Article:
Saturday, 12 March 2011

"Watching" Documentary.

In class, we watched a documentary called 'Watching'. It was talking about the openings of thrillers, how directors try to use techniques to capture the audiences interest throughout the whole film etc. It was very interesting as we got to find out how opening sequences were planned out in the filming industry- it helped me develop ideas on how to plan out our own opening title sequence. 
As we watched it, we were given a sheet of questions for us to answer as we watched it; Here are the answers and Questions. 
1) What does Thomas Sutcliffe mean when he say's "Films need to seduce their audience into long term commitment. While there are many types of seduction, the temptation to go for instant arousal is almost irresistible." 
-Meaning that it is a commitment to sit there for 2 hours- The film should absorb the audience from the start. -"Instant arousal". In a film opening, its a question to what you should do; Should you go slow and ease the audience into the film OR should you go Jam packed with action and a thrill straight away to capture the audience? 
A good example of an instant arousal would be the film opening of 'Kill Bill Vol. 1.' 

2) According to Director Jean Jacques Beineix, what are the risks of 'instant arousal'?
-The risk of instant arousal is that after such an exciting/ string opening, it opens up with the questions- what are you going to do next? As you have to keep up that expectations from the first view of the opening of the film. Keeping up that suspense as well as making the viewers still interested. 

3) Explain what "A good beginning must make the audience feel that it doesn't know nearly enough yet, and at the same time make sure that it doesn't know too little." 
-This is to ensure that you have the audiences attention with that beginning of the film, yet if you give too much- people won't like to watch the rest of it, but with too little, the audience won't be interested the beginning is the most important it introduces what genre its going to be in as well as what the story will be about. 

4) What does critic, Stanley Kauffmann describe as the classic opening? Why does this work? 
- Film began from an establishing shot- from city shot, to building shot to window, to room, to desk etc! You have then been introduced to the location, not revealing too much but at the same time, the audience have been taken to the opening, showing everything you need to know just by zooming in from a far scape. 
Heres an example through images I got from searching on Google of what a classic opening shot would be;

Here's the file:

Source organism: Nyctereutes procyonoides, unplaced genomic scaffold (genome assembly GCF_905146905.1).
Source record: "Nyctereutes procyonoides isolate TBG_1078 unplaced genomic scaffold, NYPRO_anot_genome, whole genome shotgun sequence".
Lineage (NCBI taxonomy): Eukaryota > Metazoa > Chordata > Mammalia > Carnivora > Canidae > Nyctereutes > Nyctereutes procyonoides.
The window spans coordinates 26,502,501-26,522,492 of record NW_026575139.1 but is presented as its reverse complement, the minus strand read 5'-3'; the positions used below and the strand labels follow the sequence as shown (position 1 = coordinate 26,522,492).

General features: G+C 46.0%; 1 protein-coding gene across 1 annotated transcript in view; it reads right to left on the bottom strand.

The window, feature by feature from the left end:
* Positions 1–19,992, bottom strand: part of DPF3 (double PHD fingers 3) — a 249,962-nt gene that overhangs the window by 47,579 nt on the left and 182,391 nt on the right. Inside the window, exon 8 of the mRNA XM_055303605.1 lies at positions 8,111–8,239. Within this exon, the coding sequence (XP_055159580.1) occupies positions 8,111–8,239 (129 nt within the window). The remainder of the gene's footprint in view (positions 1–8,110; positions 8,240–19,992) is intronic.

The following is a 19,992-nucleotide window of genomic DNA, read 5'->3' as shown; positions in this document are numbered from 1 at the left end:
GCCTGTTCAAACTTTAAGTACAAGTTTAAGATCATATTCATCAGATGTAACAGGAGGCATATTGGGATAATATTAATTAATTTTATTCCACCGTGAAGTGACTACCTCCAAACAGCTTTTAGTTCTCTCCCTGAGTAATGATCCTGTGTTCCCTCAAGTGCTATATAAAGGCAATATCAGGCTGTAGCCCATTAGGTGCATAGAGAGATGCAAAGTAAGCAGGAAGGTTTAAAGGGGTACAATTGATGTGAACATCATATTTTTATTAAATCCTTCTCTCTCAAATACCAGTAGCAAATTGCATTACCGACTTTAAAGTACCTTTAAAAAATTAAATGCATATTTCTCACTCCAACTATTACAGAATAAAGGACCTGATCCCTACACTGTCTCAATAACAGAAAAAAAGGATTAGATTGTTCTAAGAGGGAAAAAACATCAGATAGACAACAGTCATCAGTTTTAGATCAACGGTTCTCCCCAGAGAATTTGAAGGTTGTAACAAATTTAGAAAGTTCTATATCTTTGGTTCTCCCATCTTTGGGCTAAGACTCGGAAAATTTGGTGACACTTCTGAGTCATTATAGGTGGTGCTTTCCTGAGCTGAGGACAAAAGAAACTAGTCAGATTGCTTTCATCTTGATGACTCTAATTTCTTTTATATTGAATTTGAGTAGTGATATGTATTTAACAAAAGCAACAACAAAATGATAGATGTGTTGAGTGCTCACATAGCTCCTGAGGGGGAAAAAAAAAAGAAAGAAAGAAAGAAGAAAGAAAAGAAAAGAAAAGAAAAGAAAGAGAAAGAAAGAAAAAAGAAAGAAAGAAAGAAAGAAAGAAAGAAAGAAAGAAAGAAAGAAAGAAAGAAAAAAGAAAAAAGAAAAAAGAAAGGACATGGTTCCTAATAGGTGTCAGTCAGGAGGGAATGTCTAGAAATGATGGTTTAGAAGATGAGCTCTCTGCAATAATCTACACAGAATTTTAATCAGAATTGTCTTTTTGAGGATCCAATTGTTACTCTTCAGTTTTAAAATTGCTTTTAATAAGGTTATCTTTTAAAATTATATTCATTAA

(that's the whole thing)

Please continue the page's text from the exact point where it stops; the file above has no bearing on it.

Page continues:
A city shot that explains to the audience that the next scene will be set in a city. And by looking at the city- it could be New york. 

Then a zoom in to the next shot of a close up of the specific building the scene will be set in. This yet again silently explains to the viewers the mise en scene. 

And finally, There is an office shot- showing the audience that it would be set in an office. And so the scene will then continue as normal- after silently telling the audience where they are in the scene. 

5) Why is Kyle Cooper's title sequence to the film SEVEN so effective?
- The title sequence is so effective because during those two minutes, it has already introduced a chilling character with an obvious obsessive and psychotic side as well as preparing the audience for what sort of movie it is going to be. 

6) What did Orson Welles want to achieve with his opening to the film A touch of Evil? What did Universal Studios do to it and why? 
- The film lost the effect the director wanted due to Universal Studios wanting to have their traditional logo and soundtrack in the beginning and the titles to be over a black background; However Welles wanted his own soundtrack and believed that his opening title sequence would be ruined if Universal changed it in such a way. In the end- He got his opening title sequence his way. 

7) What is meant by "A favorite trick of film Noir"? What is the trick?
- A film Noir shows the end of the film in the beginning of the film, we then after that one clip- go back to where it all started and how the ending ended up being in that way- there is an example of this in the film 'Casino.'

8) How does the  opening to the film The shining, create suspense
- The film 'The shining' creates a suspenseful opening due to the technique of a far away shot showing the camera following a single car that is driving through to what seems to be in the middle of nowhere- which makes the audience sense a feeling of venerability due to the overhead shot and the surroundings that make the car seems so out of place. 

No comments:

Post a Comment